Since the atoms of most elements do not have full outer electron shells, they tend to react with one another to form compounds with a more noble gas like electron configuration. Not all chemical bonds fall fully under ionic or covalent, as there are many that lie somewhere between the two extremes. A polar bond is a covalent bond in which the individual atoms exert different attractions for the shared electrons. This results in an uneven distribution of charge and a molecule with one slightly positively charged end and one slightly negatively charged end.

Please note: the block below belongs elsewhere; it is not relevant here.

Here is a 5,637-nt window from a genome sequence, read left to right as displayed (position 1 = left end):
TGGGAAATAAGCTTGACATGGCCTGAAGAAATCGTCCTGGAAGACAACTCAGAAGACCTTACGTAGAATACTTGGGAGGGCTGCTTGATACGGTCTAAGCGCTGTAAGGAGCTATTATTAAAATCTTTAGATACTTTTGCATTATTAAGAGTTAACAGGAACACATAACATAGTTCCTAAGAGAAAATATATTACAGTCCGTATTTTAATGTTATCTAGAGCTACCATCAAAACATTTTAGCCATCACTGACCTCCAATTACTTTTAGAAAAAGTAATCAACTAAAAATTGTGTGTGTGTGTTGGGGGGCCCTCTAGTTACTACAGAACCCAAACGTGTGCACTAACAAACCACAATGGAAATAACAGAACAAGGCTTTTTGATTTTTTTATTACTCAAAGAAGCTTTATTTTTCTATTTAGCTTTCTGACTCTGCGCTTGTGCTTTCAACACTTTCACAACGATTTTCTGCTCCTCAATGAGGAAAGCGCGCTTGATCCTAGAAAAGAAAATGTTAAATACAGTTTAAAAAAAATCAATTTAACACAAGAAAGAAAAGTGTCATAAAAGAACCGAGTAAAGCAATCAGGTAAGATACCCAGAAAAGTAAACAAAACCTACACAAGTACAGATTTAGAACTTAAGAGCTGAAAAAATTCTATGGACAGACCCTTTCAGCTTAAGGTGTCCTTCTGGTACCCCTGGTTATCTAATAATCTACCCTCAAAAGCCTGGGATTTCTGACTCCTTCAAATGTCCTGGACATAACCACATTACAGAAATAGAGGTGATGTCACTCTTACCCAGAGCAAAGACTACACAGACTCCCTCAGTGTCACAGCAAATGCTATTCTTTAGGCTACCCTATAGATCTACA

The prime example of polar bonding is water. The Oxygen end has a slightly positive charge, while the Hydrogen ends are slightly negative. Other polar molecules dissolve readily in water, while non-polar molecules do not.